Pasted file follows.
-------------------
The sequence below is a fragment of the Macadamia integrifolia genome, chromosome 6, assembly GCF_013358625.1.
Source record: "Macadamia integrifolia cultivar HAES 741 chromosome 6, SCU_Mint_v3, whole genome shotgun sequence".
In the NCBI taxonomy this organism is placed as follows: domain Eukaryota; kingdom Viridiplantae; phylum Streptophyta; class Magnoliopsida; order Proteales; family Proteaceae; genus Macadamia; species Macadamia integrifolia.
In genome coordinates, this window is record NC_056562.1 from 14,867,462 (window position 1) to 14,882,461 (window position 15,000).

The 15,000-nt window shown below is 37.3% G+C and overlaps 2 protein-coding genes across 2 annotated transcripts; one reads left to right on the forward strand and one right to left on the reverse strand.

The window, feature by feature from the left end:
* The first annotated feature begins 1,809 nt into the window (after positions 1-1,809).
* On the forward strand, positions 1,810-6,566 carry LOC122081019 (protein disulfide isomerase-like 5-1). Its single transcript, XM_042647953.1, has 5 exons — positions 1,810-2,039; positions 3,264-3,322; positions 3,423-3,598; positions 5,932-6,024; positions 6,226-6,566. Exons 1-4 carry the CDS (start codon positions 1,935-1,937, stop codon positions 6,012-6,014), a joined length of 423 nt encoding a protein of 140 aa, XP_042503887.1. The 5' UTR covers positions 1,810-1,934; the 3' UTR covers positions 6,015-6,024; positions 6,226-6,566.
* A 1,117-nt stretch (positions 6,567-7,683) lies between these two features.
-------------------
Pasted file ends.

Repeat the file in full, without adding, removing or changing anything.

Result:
The sequence below is a fragment of the Macadamia integrifolia genome, chromosome 6, assembly GCF_013358625.1.
Source record: "Macadamia integrifolia cultivar HAES 741 chromosome 6, SCU_Mint_v3, whole genome shotgun sequence".
In the NCBI taxonomy this organism is placed as follows: domain Eukaryota; kingdom Viridiplantae; phylum Streptophyta; class Magnoliopsida; order Proteales; family Proteaceae; genus Macadamia; species Macadamia integrifolia.
In genome coordinates, this window is record NC_056562.1 from 14,867,462 (window position 1) to 14,882,461 (window position 15,000).

The 15,000-nt window shown below is 37.3% G+C and overlaps 2 protein-coding genes across 2 annotated transcripts; one reads left to right on the forward strand and one right to left on the reverse strand.

The window, feature by feature from the left end:
* The first annotated feature begins 1,809 nt into the window (after positions 1-1,809).
* On the forward strand, positions 1,810-6,566 carry LOC122081019 (protein disulfide isomerase-like 5-1). Its single transcript, XM_042647953.1, has 5 exons — positions 1,810-2,039; positions 3,264-3,322; positions 3,423-3,598; positions 5,932-6,024; positions 6,226-6,566. Exons 1-4 carry the CDS (start codon positions 1,935-1,937, stop codon positions 6,012-6,014), a joined length of 423 nt encoding a protein of 140 aa, XP_042503887.1. The 5' UTR covers positions 1,810-1,934; the 3' UTR covers positions 6,015-6,024; positions 6,226-6,566.
* A 1,117-nt stretch (positions 6,567-7,683) lies between these two features.